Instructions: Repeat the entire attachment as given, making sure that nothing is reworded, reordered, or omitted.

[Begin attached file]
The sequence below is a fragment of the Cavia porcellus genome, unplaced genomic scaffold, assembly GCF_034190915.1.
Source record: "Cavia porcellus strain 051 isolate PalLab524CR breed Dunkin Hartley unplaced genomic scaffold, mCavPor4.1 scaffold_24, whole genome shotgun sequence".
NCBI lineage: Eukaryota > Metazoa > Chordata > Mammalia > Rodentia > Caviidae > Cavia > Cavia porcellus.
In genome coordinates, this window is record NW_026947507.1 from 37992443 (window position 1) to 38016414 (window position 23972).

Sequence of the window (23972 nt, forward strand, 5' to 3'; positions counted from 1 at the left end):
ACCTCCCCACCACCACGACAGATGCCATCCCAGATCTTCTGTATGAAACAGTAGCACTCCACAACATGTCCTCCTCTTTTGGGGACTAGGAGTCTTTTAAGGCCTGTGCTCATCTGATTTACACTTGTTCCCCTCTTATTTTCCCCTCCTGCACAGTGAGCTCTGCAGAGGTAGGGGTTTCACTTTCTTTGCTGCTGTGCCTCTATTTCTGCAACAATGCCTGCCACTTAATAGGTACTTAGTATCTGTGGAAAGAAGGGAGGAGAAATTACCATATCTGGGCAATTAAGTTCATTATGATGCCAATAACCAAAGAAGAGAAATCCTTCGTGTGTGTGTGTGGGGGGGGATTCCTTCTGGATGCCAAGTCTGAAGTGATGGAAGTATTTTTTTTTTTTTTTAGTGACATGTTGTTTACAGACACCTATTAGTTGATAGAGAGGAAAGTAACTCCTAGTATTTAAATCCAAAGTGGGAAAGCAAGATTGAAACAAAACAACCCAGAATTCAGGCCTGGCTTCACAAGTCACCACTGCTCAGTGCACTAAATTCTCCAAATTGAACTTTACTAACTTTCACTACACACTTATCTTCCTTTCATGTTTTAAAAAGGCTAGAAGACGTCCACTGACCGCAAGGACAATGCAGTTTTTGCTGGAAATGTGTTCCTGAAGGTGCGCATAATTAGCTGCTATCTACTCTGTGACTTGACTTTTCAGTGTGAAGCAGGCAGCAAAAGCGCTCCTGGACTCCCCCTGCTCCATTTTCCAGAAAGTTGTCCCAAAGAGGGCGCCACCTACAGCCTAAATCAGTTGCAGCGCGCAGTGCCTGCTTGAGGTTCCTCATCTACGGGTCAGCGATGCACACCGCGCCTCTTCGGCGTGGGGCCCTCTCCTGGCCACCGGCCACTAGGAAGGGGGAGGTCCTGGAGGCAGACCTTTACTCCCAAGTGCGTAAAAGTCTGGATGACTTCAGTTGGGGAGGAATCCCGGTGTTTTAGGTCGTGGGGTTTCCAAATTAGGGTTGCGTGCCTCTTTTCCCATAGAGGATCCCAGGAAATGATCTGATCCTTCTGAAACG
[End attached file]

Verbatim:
The sequence below is a fragment of the Cavia porcellus genome, unplaced genomic scaffold, assembly GCF_034190915.1.
Source record: "Cavia porcellus strain 051 isolate PalLab524CR breed Dunkin Hartley unplaced genomic scaffold, mCavPor4.1 scaffold_24, whole genome shotgun sequence".
NCBI lineage: Eukaryota > Metazoa > Chordata > Mammalia > Rodentia > Caviidae > Cavia > Cavia porcellus.
In genome coordinates, this window is record NW_026947507.1 from 37992443 (window position 1) to 38016414 (window position 23972).

Sequence of the window (23972 nt, forward strand, 5' to 3'; positions counted from 1 at the left end):
ACCTCCCCACCACCACGACAGATGCCATCCCAGATCTTCTGTATGAAACAGTAGCACTCCACAACATGTCCTCCTCTTTTGGGGACTAGGAGTCTTTTAAGGCCTGTGCTCATCTGATTTACACTTGTTCCCCTCTTATTTTCCCCTCCTGCACAGTGAGCTCTGCAGAGGTAGGGGTTTCACTTTCTTTGCTGCTGTGCCTCTATTTCTGCAACAATGCCTGCCACTTAATAGGTACTTAGTATCTGTGGAAAGAAGGGAGGAGAAATTACCATATCTGGGCAATTAAGTTCATTATGATGCCAATAACCAAAGAAGAGAAATCCTTCGTGTGTGTGTGTGGGGGGGGATTCCTTCTGGATGCCAAGTCTGAAGTGATGGAAGTATTTTTTTTTTTTTTTAGTGACATGTTGTTTACAGACACCTATTAGTTGATAGAGAGGAAAGTAACTCCTAGTATTTAAATCCAAAGTGGGAAAGCAAGATTGAAACAAAACAACCCAGAATTCAGGCCTGGCTTCACAAGTCACCACTGCTCAGTGCACTAAATTCTCCAAATTGAACTTTACTAACTTTCACTACACACTTATCTTCCTTTCATGTTTTAAAAAGGCTAGAAGACGTCCACTGACCGCAAGGACAATGCAGTTTTTGCTGGAAATGTGTTCCTGAAGGTGCGCATAATTAGCTGCTATCTACTCTGTGACTTGACTTTTCAGTGTGAAGCAGGCAGCAAAAGCGCTCCTGGACTCCCCCTGCTCCATTTTCCAGAAAGTTGTCCCAAAGAGGGCGCCACCTACAGCCTAAATCAGTTGCAGCGCGCAGTGCCTGCTTGAGGTTCCTCATCTACGGGTCAGCGATGCACACCGCGCCTCTTCGGCGTGGGGCCCTCTCCTGGCCACCGGCCACTAGGAAGGGGGAGGTCCTGGAGGCAGACCTTTACTCCCAAGTGCGTAAAAGTCTGGATGACTTCAGTTGGGGAGGAATCCCGGTGTTTTAGGTCGTGGGGTTTCCAAATTAGGGTTGCGTGCCTCTTTTCCCATAGAGGATCCCAGGAAATGATCTGATCCTTCTGAAACG